There seems to be sufficient historical evidence to say that dismantling the government leads to increased crime. That isn't a bizarre notion; one of the leading services which governments provide is the suppression of crime. If no functioning government exists, it would not be surprising to find that this suppression of crime is not being performed.
The historical evidence would come from cases of wars, revolutions, and natural disasters. This essay is not the place (and my commitment is not sufficient) to examine the facts with the minuteness they deserve; I leave that as an exercise for the reader. What I believe such an examination will show is that during interregnums, at the ends of devastating wars, after urban conflagrations or hurricances, there is a period of increased theft, property destruction, and often assault and social conflict.
Assuming that I am right in this -- of course I am right in this -- a military invasion of another nation which results in the destruction of that nation's government will inevitably result in criminal activity. In the case of a war, there is the added problem of leftover partisans. People who supported the losing cause have the opportunity to utilize the breakdown of government as a way of continuing the struggle. In other words, they may use lawlessness as a cover for continuing the war. This is why reestablishing civil authority is a military concern in addition to being a moral imperative.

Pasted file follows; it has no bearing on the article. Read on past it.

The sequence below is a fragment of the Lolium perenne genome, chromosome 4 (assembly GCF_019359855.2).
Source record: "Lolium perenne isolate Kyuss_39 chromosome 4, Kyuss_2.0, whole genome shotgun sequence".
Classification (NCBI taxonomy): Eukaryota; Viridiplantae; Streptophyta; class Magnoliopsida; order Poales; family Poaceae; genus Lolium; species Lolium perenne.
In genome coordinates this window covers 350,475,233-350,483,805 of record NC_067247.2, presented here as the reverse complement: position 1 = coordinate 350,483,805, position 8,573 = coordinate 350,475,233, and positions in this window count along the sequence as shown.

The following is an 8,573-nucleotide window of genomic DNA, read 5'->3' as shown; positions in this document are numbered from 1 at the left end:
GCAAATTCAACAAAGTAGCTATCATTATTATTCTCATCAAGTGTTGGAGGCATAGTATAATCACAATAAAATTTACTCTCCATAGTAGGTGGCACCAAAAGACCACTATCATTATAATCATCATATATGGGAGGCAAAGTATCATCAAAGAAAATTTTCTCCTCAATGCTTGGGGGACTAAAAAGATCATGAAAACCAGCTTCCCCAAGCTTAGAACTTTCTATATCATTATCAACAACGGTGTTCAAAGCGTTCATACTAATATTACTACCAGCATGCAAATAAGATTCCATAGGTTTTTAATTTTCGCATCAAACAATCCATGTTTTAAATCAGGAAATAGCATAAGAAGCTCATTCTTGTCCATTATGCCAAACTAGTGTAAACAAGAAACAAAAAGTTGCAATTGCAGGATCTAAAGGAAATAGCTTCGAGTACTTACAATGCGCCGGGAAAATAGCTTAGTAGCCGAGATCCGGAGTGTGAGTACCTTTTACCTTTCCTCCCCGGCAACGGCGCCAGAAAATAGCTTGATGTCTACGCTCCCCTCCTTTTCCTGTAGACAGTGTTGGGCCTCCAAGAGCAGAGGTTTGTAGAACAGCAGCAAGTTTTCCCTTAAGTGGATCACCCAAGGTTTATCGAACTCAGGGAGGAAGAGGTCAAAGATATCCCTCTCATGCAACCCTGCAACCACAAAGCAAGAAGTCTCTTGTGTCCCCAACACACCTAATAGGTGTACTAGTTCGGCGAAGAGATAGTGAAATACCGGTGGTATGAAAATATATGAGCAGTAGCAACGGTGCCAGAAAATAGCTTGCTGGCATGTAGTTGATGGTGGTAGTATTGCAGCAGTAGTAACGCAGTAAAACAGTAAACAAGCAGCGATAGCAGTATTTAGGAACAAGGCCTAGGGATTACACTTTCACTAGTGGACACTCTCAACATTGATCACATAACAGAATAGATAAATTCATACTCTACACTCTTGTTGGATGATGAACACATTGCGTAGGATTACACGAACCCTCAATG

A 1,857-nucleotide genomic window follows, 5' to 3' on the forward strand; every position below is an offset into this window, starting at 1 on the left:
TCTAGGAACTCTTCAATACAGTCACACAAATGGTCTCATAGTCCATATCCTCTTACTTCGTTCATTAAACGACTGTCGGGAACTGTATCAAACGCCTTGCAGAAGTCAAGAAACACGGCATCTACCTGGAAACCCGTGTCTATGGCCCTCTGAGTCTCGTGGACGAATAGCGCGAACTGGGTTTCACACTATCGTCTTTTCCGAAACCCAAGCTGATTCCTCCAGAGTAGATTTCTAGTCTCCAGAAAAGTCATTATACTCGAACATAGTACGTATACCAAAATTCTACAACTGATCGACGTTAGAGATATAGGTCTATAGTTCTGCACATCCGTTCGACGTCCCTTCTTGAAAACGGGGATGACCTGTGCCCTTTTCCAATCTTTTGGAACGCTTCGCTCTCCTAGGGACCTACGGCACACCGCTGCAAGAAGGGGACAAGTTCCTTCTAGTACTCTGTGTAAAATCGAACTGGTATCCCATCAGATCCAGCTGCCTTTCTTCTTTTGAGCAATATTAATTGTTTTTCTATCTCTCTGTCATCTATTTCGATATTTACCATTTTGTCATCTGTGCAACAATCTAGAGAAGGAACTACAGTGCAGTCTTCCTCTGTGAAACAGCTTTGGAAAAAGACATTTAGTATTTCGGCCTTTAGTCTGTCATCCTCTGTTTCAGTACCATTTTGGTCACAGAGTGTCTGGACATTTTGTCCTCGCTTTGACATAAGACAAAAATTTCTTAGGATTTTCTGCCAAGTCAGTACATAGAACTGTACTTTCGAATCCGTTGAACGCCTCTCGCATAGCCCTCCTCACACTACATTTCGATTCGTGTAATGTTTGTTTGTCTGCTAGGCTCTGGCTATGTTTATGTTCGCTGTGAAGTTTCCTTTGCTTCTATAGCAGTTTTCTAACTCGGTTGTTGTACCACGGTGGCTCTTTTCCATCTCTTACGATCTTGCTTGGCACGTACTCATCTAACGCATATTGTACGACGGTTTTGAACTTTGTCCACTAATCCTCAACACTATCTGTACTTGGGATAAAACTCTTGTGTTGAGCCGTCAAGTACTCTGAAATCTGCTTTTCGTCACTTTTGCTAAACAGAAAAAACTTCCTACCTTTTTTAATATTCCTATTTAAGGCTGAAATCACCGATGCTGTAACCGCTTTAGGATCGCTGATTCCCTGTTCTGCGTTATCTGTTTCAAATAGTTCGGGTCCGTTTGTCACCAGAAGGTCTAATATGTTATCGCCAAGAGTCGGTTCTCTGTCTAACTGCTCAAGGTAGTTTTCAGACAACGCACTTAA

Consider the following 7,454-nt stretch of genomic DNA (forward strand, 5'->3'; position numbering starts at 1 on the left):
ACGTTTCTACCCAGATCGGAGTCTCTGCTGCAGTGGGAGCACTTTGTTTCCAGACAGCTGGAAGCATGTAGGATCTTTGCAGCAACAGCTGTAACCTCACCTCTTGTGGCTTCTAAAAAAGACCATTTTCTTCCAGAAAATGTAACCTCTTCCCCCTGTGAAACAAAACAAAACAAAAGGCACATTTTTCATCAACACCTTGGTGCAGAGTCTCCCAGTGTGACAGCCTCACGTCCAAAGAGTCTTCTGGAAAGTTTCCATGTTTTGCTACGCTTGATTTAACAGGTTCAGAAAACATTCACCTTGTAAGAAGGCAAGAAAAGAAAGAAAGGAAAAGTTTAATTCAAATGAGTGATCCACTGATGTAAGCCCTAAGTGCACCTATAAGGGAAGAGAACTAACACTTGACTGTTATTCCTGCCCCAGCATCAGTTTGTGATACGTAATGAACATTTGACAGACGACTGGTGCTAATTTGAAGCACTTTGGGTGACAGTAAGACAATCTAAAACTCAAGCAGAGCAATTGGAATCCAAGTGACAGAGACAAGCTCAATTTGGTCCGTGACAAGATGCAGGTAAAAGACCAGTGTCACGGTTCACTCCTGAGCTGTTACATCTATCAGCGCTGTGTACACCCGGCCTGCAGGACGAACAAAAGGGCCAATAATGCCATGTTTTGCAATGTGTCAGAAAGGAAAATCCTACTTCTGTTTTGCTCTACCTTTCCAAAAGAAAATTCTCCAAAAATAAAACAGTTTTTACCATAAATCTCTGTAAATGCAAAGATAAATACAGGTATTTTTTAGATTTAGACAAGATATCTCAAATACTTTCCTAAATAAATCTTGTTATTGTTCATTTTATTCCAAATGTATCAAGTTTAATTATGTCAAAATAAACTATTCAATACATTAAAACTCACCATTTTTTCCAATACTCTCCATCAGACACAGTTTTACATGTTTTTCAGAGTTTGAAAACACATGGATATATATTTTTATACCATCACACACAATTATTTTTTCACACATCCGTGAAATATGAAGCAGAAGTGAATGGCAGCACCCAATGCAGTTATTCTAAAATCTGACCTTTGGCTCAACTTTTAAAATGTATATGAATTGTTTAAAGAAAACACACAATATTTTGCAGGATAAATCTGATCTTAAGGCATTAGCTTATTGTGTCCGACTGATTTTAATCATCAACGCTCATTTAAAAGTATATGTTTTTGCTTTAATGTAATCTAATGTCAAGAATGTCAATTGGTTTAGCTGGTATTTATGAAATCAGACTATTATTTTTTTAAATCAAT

Now there is a report from Bob Woodward suggesting (although without quite telling us) that as a substitute for effective government in Iraq, the United States has instituted a policy of assassination.
I feel certain that war is bad and murder is worse. Why faceless killing should be less evil than targetted killing is not something I would like to be asked to explain; it may be that there is no distinction at all, but I am loath to tar every soldier with the same degree of guilt as the urban hoodlum or the Nazi Gestapo agent.
There are some who posit that because assassination is given by some sort of official sanction, it is not murder, properly understood. It is, in this view, merely an extension of justifiable warfare. (One needs to work out the concept of a just war in order to make that case persuasively, and any war that is not justified cannot be extended to encompass a concept of righteous assassination.) If, however, even a justifiable war has come to the point where the victorious army is occupying the entire territory of the enemy, such an argument begins to ring quite hollow.
The goal at such a time should be to establish legitimate civil authority and to bring an end to criminal activity in the occupied territory. Failing that, is it reasonable to offer assassination as a substitute?
Perhaps, if one accepts the premise that even a government of criminals is better than no government whatsoever. There is certainly an argument to be made along those lines and I think there is adequate anecdotal evidence from the aftermath of most modern wars to weave a persuasive story along that line. But how does such an argument avoid hypocrisy in the case where the war was originally undertaken to depose a functioning but criminal government?